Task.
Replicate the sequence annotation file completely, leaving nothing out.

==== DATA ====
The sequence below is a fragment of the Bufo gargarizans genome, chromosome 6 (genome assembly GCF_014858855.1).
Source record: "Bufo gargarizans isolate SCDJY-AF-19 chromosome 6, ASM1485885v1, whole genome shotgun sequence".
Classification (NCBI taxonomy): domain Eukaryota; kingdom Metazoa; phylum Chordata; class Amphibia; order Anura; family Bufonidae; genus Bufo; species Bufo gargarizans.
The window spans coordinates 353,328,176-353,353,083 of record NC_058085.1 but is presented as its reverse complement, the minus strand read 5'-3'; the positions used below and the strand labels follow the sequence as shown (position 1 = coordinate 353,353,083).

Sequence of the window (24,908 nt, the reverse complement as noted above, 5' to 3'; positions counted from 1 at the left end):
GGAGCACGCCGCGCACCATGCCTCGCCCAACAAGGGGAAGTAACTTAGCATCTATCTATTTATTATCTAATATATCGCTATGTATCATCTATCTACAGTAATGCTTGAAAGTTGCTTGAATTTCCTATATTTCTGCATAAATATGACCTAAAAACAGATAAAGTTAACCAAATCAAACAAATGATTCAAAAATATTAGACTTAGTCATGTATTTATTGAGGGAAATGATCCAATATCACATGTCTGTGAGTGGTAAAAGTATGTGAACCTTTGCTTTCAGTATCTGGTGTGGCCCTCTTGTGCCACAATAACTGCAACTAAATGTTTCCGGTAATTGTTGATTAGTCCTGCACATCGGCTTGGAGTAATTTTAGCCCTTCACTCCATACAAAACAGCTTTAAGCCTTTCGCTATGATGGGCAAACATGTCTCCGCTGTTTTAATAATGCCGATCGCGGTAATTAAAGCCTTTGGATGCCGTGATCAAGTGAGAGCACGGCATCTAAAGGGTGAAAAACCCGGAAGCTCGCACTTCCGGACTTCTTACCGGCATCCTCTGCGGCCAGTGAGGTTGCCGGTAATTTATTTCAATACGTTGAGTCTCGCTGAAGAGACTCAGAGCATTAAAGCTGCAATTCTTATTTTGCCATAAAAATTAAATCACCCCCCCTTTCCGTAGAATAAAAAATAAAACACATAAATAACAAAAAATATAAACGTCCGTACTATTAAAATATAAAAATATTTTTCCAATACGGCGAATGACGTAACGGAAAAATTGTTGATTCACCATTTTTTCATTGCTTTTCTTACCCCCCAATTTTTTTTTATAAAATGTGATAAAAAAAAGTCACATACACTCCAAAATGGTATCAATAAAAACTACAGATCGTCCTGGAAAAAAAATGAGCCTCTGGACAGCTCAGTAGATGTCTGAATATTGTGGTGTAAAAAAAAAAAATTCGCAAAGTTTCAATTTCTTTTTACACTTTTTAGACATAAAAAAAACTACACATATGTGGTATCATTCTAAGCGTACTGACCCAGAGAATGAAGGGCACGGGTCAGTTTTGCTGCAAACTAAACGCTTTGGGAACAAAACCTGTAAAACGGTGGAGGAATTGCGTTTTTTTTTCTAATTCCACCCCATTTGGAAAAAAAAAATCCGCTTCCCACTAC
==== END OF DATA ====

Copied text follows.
The sequence below is a fragment of the Bufo gargarizans genome, chromosome 6 (genome assembly GCF_014858855.1).
Source record: "Bufo gargarizans isolate SCDJY-AF-19 chromosome 6, ASM1485885v1, whole genome shotgun sequence".
Classification (NCBI taxonomy): domain Eukaryota; kingdom Metazoa; phylum Chordata; class Amphibia; order Anura; family Bufonidae; genus Bufo; species Bufo gargarizans.
The window spans coordinates 353,328,176-353,353,083 of record NC_058085.1 but is presented as its reverse complement, the minus strand read 5'-3'; the positions used below and the strand labels follow the sequence as shown (position 1 = coordinate 353,353,083).

Sequence of the window (24,908 nt, the reverse complement as noted above, 5' to 3'; positions counted from 1 at the left end):
GGAGCACGCCGCGCACCATGCCTCGCCCAACAAGGGGAAGTAACTTAGCATCTATCTATTTATTATCTAATATATCGCTATGTATCATCTATCTACAGTAATGCTTGAAAGTTGCTTGAATTTCCTATATTTCTGCATAAATATGACCTAAAAACAGATAAAGTTAACCAAATCAAACAAATGATTCAAAAATATTAGACTTAGTCATGTATTTATTGAGGGAAATGATCCAATATCACATGTCTGTGAGTGGTAAAAGTATGTGAACCTTTGCTTTCAGTATCTGGTGTGGCCCTCTTGTGCCACAATAACTGCAACTAAATGTTTCCGGTAATTGTTGATTAGTCCTGCACATCGGCTTGGAGTAATTTTAGCCCTTCACTCCATACAAAACAGCTTTAAGCCTTTCGCTATGATGGGCAAACATGTCTCCGCTGTTTTAATAATGCCGATCGCGGTAATTAAAGCCTTTGGATGCCGTGATCAAGTGAGAGCACGGCATCTAAAGGGTGAAAAACCCGGAAGCTCGCACTTCCGGACTTCTTACCGGCATCCTCTGCGGCCAGTGAGGTTGCCGGTAATTTATTTCAATACGTTGAGTCTCGCTGAAGAGACTCAGAGCATTAAAGCTGCAATTCTTATTTTGCCATAAAAATTAAATCACCCCCCCTTTCCGTAGAATAAAAAATAAAACACATAAATAACAAAAAATATAAACGTCCGTACTATTAAAATATAAAAATATTTTTCCAATACGGCGAATGACGTAACGGAAAAATTGTTGATTCACCATTTTTTCATTGCTTTTCTTACCCCCCAATTTTTTTTTATAAAATGTGATAAAAAAAAGTCACATACACTCCAAAATGGTATCAATAAAAACTACAGATCGTCCTGGAAAAAAAATGAGCCTCTGGACAGCTCAGTAGATGTCTGAATATTGTGGTGTAAAAAAAAAAAATTCGCAAAGTTTCAATTTCTTTTTACACTTTTTAGACATAAAAAAAACTACACATATGTGGTATCATTCTAAGCGTACTGACCCAGAGAATGAAGGGCACGGGTCAGTTTTGCTGCAAACTAAACGCTTTGGGAACAAAACCTGTAAAACGGTGGAGGAATTGCGTTTTTTTTTCTAATTCCACCCCATTTGGAAAAAAAAAATCCGCTTCCCACTAC